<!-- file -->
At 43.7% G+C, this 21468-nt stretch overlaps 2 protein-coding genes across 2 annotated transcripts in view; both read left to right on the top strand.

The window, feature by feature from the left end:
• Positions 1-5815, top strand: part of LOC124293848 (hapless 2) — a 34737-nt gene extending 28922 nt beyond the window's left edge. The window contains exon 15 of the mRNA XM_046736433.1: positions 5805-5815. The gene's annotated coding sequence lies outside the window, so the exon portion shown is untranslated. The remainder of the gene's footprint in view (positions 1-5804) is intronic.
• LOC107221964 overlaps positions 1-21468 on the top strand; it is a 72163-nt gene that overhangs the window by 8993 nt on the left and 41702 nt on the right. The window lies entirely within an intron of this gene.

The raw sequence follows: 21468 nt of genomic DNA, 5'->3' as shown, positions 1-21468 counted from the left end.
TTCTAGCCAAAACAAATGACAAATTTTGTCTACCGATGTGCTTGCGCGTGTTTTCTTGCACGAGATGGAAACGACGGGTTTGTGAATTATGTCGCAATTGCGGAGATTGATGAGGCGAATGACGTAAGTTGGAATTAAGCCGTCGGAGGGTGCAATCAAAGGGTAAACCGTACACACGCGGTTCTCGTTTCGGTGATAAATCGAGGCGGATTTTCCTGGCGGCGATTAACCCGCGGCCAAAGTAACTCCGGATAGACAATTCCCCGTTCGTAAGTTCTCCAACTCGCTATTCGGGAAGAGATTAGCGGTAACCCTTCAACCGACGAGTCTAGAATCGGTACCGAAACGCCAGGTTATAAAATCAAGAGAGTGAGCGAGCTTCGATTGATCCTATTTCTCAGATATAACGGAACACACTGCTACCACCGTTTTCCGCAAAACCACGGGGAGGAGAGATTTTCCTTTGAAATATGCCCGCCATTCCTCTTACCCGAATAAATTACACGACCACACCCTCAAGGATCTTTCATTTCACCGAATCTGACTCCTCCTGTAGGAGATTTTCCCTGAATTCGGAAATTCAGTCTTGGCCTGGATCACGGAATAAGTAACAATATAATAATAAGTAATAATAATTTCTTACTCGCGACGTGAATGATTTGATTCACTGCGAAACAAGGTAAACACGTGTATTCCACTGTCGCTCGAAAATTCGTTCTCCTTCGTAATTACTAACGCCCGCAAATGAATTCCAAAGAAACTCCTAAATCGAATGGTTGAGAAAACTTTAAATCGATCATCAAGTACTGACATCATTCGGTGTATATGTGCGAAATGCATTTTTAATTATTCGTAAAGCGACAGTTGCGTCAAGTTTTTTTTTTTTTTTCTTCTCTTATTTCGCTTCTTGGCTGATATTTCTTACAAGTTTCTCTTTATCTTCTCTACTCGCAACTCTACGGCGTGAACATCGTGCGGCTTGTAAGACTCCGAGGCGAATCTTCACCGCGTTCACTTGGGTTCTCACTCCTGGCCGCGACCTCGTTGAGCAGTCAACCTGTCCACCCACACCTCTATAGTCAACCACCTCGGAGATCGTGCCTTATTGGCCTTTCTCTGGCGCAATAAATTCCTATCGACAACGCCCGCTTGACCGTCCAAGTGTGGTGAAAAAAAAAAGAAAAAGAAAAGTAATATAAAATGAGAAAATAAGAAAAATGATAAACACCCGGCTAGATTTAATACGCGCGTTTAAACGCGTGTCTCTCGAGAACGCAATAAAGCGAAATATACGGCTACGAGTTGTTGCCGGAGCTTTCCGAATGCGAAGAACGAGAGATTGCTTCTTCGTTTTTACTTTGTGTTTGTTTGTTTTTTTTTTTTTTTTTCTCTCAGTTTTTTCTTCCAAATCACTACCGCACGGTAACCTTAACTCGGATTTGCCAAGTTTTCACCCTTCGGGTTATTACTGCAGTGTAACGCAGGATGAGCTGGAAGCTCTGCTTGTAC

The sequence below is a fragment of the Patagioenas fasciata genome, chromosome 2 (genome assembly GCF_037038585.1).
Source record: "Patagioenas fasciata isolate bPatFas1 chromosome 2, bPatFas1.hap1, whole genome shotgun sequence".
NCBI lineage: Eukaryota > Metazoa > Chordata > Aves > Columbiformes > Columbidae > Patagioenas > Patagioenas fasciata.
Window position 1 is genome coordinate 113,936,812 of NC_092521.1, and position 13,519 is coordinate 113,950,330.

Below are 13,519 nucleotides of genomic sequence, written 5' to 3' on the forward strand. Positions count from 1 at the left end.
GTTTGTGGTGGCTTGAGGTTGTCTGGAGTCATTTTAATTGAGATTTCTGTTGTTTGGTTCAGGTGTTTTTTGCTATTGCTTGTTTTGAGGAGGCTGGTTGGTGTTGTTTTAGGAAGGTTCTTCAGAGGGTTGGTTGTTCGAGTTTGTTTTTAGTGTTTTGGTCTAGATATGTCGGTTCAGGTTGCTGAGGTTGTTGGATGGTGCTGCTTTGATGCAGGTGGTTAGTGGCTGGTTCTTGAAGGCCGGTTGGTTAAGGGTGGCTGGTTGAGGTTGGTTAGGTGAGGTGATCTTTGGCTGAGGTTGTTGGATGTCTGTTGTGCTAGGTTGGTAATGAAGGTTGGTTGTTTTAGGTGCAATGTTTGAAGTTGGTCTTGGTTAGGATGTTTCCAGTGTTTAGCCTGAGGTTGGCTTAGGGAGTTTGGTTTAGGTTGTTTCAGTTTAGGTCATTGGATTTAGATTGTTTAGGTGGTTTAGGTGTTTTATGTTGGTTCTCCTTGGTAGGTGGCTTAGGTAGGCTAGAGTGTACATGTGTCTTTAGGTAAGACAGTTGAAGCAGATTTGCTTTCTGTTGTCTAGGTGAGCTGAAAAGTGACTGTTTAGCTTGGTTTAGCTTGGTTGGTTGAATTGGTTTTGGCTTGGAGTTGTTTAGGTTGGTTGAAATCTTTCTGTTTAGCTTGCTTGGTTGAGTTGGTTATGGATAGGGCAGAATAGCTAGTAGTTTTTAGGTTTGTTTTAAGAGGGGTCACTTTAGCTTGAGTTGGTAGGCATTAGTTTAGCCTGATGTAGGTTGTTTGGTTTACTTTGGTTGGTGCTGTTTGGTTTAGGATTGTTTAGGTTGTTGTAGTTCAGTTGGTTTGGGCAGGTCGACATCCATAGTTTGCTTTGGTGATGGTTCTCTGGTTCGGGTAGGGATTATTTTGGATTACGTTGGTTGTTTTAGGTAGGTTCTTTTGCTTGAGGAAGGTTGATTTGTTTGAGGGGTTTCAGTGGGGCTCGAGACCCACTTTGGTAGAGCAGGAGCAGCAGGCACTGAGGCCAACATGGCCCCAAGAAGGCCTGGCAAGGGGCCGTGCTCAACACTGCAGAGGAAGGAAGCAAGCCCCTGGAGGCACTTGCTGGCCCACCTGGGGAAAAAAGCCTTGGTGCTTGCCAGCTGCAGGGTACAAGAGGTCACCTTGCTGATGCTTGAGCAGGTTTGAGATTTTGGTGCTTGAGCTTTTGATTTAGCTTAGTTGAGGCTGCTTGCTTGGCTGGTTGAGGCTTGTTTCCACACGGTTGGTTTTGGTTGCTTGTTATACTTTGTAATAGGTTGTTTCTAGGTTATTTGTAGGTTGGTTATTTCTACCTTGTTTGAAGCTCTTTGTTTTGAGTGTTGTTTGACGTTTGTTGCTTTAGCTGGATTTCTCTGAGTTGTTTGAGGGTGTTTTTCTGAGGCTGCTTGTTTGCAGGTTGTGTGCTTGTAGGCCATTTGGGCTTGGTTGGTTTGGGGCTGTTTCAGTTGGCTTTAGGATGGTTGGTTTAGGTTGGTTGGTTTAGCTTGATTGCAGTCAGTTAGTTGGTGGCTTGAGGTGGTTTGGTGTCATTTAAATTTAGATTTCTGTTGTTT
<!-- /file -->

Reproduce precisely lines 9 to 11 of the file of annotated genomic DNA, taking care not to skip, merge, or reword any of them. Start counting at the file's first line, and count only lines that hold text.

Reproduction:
NCBI lineage: Eukaryota > Metazoa > Chordata > Aves > Columbiformes > Columbidae > Patagioenas > Patagioenas fasciata.
Window position 1 is genome coordinate 113,936,812 of NC_092521.1, and position 13,519 is coordinate 113,950,330.

Below are 13,519 nucleotides of genomic sequence, written 5' to 3' on the forward strand. Positions count from 1 at the left end.